BRENTWOOD, England – Call it “parkophobia”, the nerve-jangling, sweat-inducing feeling that grips drivers as they try in vain to parallel park, often with impatient motorists behind and amused onlookers on the pavement.
A Ford Motor Company-commissioned poll across Europe confirmed that parallel parking ranks right up there with some of life’s most stressful moments to many motorists.
Headline findings of the survey by leading research company TNS include:
- Nearly one third of European drivers (32 per cent) said they needed more than one attempt at parallel parking, with the figure rising to 41 per cent for women
- Russian drivers rated themselves worst of all with 40 per cent saying they needed more than one try whereas 39 per cent of UK drivers admitted they needed another go – Germany rated themselves best with just 26 per cent admitting to multiple parking attempts
- When it comes to parking, some perceptions about the sexes persist – 56 per cent of European drivers think men are better at parallel parking than women, while just 12 per cent said women are better parkers; only 4 per cent of men thought women were better while 41 per cent of women thought men were superior
- New drivers across Europe rated parallel parking as stressful as Christmas shopping and twice as stressful as a visit from the in-laws and motorway driving
- In Italy new drivers find parallel parking as stressful as a visit to the dentist and more stressful than Christmas shopping and a visit from the in-laws
Ford commissioned the survey to determine how motorists truly feel about parallel parking.
But nervous parkers have no need to worry, thanks to Ford. Active Park Assist is available on new Focus, C-MAX and Grand C-MAX models. The system takes the stress out of parallel parking by employing ten ultrasonic sensors mounted on the sides of the vehicle and on the front and rear bumpers. The front side sensors constantly scan for gaps between cars parked at the side of the road, alerting the driver to a suitable space with an audible chime and via a visual display in the centre console.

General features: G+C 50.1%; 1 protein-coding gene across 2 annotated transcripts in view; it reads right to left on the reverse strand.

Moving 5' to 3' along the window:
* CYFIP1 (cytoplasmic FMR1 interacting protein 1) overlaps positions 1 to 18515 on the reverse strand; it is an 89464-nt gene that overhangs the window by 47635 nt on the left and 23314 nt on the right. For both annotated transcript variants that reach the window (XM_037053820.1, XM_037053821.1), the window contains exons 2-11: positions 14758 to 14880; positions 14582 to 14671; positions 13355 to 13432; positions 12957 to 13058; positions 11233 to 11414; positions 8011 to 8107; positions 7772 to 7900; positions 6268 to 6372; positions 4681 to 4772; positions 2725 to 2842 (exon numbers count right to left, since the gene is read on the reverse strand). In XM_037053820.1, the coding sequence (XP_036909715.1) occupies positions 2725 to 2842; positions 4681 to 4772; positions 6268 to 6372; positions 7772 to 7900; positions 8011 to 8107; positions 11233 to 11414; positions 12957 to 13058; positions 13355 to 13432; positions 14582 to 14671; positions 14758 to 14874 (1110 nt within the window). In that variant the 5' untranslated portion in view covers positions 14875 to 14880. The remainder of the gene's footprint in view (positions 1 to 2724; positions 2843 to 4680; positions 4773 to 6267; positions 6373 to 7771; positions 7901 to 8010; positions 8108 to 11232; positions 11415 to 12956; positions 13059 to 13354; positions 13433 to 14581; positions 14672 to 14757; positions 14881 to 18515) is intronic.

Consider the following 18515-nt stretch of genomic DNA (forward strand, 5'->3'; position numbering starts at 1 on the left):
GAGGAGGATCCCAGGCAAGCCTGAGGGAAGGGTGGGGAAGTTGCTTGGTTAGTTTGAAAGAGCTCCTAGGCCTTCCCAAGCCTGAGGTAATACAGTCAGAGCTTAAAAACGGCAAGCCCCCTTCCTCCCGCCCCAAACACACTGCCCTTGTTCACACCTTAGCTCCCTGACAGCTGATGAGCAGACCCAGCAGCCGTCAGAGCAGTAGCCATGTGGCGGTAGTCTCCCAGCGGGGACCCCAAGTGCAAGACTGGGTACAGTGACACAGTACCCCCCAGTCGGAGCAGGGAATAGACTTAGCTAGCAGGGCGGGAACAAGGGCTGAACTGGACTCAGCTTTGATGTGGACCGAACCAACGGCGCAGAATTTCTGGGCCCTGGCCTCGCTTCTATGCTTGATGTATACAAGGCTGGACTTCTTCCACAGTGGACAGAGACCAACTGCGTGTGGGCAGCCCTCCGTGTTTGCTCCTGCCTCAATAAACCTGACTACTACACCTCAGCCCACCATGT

Retaining control of the accelerator and brake input and selecting first or reverse gears is all the driver needs to do. Steering input is provided by the electronic power steering system, which uses information from the sensors to help usher the vehicle perfectly into the parking space. Parking manoeuvres can be carried out at speeds of up to 10km/h and the system is designed to park 150mm from the kerb to avoid damage to wheels and tyres.
“Many drivers across Europe may be terrified by the idea of parallel parking but Ford’s Active Park Assist takes all the worry out of the manoeuvre,” says Ford engineer Kay Müller.
“At the touch of a button, it enables you to park in the smallest of spaces while at the same time reducing the risk of accidental damage to your vehicle and those surrounding it. With Active Park Assist, every motorist stays in control and can still park perfectly.”
Active Park Assist may not totally eliminate Europe’s fear of parallel parking but for those who experience the benefits of this advanced technology, perhaps Christmas shopping or a visit to the dentist can move back up the list of life’s more stressful moments.
Note to editors: survey carried out in six European markets – UK, Germany, France, Italy, Spain and Russia – by TNS in May 2011. Sample size of 1,000 per country except Russia, with 1,500.